How many permutations of $0123456789$ are possible if $0123$, $2345$, $4567$, $6789$ sequences are not allowed?

How many permutations of $P=0123456789$ are possible if $0123$, $2345$, $4567$, $6789$ are not allowed as consecutive subsequences?

For example, $0167895432$ is an illegal permutation of $P$ because it contains the subsequence of $6789$. I think inclusion/exclusion can be applied here. We can count the complement of the problem: permutations of $P$ when there's one, two, three or four occurrences of illegal sequences.

1. The number of cases when there's one illegal subsequence is: $${4\choose 1}{10\choose 4}6!$$ because there're four ways to choose an illegal sequence and we need to allocate four consecutive positions in $P$ to place the sequence and we permute the rest of the digits.

2. The case when there're two illegal sequences is the trickiest: $${4\choose 2}{10\choose 4}{6\choose 4}2!+{4\choose 2}{10\choose 6}4!$$ because there's one case when the two sequences are not adjacent to each other and there's a case when the two sequences overlap.

3. The only way three sequences can be fit into $P$ is if they all overlap: $${4\choose 3}{10\choose 8}2!$$

Finally there's only one way that all four illegal sequences are present in $P$: if the permutation is $0123456789$. So the solution is: $$10!-{4\choose 1}{10\choose 4}6!+{4\choose 2}{10\choose 4}{6\choose 4}2!+{4\choose 2}{10\choose 6}4!-{4\choose 3}{10\choose 8}2!+1$$

Did I miss anything?

• This is a classic inclusion-exclusion question. – Thomas Andrews Jun 12 '18 at 16:27

Note that there are $7!$ ways to have a permutation that includes $0123.$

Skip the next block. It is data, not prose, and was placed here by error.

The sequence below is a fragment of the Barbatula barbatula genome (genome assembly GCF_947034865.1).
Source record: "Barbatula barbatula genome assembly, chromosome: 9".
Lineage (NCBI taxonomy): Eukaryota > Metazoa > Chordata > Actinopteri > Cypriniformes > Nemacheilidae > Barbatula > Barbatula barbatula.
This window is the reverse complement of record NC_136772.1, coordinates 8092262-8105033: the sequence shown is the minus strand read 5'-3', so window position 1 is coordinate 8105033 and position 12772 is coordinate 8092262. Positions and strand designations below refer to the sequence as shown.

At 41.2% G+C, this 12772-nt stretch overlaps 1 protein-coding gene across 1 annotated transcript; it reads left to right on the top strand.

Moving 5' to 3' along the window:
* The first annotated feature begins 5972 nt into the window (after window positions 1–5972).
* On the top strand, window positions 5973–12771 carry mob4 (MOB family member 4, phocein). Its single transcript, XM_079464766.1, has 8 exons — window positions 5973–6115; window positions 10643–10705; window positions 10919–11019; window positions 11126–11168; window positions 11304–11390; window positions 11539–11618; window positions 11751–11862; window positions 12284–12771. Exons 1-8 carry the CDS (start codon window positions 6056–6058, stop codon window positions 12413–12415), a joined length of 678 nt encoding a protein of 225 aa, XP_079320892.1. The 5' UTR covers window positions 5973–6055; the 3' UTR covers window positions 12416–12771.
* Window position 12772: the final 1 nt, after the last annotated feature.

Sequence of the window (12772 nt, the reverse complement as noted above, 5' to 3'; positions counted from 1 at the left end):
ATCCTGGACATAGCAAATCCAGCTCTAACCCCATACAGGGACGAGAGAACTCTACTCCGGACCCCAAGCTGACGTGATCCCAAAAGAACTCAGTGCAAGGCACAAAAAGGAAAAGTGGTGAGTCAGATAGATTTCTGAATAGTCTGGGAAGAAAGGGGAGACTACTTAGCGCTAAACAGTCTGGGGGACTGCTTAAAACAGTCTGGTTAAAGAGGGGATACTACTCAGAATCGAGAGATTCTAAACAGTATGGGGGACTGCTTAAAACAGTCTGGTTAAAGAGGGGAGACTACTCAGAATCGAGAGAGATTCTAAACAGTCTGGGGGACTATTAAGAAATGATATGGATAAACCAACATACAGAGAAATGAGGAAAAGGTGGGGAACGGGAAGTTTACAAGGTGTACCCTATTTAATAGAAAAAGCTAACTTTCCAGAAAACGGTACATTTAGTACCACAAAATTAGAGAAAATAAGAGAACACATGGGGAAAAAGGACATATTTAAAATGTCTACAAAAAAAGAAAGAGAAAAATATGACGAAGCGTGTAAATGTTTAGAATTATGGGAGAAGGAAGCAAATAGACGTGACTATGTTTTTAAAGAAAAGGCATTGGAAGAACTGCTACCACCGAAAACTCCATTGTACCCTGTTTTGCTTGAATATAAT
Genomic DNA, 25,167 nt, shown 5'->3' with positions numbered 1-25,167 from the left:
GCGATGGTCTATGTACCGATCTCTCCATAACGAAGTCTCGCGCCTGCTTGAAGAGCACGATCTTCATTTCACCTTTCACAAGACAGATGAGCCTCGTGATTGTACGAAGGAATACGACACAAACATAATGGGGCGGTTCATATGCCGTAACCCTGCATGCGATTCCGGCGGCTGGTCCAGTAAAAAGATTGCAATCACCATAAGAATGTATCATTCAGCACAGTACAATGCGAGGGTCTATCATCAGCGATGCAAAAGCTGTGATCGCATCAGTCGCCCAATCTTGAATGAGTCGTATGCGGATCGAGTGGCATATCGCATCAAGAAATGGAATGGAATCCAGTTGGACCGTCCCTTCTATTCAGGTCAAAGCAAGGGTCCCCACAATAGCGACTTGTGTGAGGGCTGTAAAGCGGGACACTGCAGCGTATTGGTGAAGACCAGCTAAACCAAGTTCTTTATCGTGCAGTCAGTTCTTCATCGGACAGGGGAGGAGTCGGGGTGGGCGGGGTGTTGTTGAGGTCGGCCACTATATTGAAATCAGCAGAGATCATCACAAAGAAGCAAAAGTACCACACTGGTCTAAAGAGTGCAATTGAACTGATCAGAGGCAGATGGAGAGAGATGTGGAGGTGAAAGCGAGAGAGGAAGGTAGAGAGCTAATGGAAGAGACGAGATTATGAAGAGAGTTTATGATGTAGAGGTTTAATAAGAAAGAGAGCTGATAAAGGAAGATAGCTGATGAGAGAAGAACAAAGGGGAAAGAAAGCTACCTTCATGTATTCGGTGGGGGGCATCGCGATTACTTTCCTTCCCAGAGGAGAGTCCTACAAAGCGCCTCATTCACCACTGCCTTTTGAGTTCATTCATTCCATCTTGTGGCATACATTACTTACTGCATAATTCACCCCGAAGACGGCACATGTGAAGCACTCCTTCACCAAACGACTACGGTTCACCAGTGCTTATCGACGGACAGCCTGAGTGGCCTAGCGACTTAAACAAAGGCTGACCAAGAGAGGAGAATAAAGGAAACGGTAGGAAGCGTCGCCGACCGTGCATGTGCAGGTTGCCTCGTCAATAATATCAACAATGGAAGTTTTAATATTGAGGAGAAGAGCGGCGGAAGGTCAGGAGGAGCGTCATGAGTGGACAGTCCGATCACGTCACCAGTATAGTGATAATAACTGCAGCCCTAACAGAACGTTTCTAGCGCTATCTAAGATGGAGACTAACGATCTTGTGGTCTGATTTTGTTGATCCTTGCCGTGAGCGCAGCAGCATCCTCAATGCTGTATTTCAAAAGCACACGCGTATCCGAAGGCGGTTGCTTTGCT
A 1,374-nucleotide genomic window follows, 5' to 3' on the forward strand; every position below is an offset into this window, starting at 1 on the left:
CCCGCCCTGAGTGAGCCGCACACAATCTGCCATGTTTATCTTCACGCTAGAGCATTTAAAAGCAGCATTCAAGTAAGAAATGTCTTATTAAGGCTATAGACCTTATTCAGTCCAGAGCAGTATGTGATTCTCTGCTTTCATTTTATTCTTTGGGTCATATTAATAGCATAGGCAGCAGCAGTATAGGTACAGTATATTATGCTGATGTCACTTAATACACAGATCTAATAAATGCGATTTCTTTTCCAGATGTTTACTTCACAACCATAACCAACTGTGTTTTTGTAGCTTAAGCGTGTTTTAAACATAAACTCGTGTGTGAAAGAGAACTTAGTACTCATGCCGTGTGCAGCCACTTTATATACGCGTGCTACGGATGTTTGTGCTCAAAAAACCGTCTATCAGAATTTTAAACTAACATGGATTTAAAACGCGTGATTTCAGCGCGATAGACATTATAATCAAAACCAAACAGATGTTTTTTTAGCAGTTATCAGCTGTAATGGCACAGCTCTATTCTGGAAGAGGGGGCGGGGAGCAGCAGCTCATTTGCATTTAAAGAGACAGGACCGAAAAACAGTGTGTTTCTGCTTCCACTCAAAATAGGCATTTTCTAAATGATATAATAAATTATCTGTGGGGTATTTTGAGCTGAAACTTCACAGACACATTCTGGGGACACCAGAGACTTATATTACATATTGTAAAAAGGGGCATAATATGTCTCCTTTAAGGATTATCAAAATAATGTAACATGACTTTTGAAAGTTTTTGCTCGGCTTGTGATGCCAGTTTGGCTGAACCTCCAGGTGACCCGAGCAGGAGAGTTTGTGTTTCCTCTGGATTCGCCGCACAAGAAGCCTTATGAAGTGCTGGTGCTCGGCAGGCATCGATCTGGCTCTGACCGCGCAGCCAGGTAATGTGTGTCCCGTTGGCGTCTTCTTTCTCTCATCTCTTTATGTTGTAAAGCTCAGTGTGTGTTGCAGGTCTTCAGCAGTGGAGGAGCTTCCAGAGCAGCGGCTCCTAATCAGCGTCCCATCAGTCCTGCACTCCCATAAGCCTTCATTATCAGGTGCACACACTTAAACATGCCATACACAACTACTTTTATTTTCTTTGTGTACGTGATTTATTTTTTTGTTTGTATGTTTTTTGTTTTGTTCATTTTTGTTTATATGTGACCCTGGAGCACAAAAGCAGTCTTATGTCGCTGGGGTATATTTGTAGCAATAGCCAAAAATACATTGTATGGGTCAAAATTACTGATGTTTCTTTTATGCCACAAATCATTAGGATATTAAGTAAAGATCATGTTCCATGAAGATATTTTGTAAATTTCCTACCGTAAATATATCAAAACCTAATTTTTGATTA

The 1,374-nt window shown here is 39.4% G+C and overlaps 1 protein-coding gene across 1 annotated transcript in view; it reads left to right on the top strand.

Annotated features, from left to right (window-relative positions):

Write a permutation of $(X,4,5,6,7,8,9),$ and then replace $X$ with $0123.$

Also the number of permutations with $0123$ and $2345$ is different from the number of permutations with $0123$ and $4567.$ In the first case, this is just a permutation containing $012345$, so there are $5!$ such permutation. In the second case, we can take a permutation of $XY89$ and replace $X$ with $0123$ and $Y$ by $4567,$ getting a total of $4!$ such permutations.

Let $\Sigma$ be the set of all permutations, and let $A_{1},A_{2},A_{3},A_4$ be the set of permutations that include $0123,$ $2345$, $4567,$ and $6789,$ respectively.

Then you need to consider the sizes of each of the sets:

\begin{align}|\Sigma|&=10!\\ |A_1|=|A_2|=|A_3|=|A_4|&=7!\\ |A_1\cap A_3|=|A_1\cap A_4|=|A_2\cap A_4|&=4!\\ |A_1\cap A_2|=|A_2\cap A_3|=|A_3\cap A_4|&=5!\\ |A_1\cap A_2\cap A_3|=|A_2\cap A_3\cap A_4|&=3!\\ |A_1\cap A_3\cap A_4|=|A_1\cap A_2\cap A_4|&=2!\\ |A_1\cap A_2\cap A_3\cap A_4|&=1 \end{align}

$$\left|\Sigma-\left(A_1\cup A_2\cup A_3\cup A_4\right)\right|=10!-4\cdot 7!+3\cdot 4!+3\cdot 5! -2\cdot 3!-2\cdot 2!+1$$
With the alternate definition of subsequence (not supported by the example) which also excludes $98765\mathbf04\mathbf{123},$ we start to get something that looks like your answer, but you assume $|A_1\cap A_2\cap A_3|=|A_1\cap A_3\cap A_4|,$ which is not true. Instead, you get:
\begin{align}|\Sigma|&=10!\\ |A_1|=|A_2|=|A_3|=|A_4|&=\binom{10}{4}6!\\ |A_1\cap A_3|=|A_1\cap A_4|=|A_2\cap A_4|&=\binom{10}{4}\binom{6}{4}2!\\ |A_1\cap A_2|=|A_2\cap A_3|=|A_3\cap A_4|&=\binom{10}{6}4!\\ |A_1\cap A_2\cap A_3|=|A_2\cap A_3\cap A_4|&=\binom{10}{8}2!\\ |A_1\cap A_3\cap A_4|=|A_1\cap A_2\cap A_4|&=\binom{10}{4}\\ |A_1\cap A_2\cap A_3\cap A_4|&=1 \end{align}
• I understand everything in your answer but I don't understand conceptually why ${10\choose 4}6!$ is not equivalent to $7!$. My logic was: choose $4$ spots out of $10$ available and permute the rest. Why is wrong with the ${10\choose 4}$ part? – Yos Jun 12 '18 at 16:51
• I'm not sure what you mean. Since $\binom{10}{4}\neq 7$, $\binom{10}{4}6!\neq 7\cdot 6!=7!.$ Why do you want to choose four spots from $10$? After you've permuted $456789$, you can insert $0123$ in any of seven places, not into four of ten places. – Thomas Andrews Jun 12 '18 at 16:54
• But even with that definition, you'd still have $|A_1\cap A_2|\neq |A_1\cap A_3|.$ – Thomas Andrews Jun 12 '18 at 17:01
• I meant consecutive subsequences, I should have mentioned this. So your first answer answers the question. The example you provided in the second part of the answer $98765\mathbf04\mathbf{123},$ wouldn't be valid for the OP. But it's still an interesting solution to learn from – Yos Jun 12 '18 at 17:10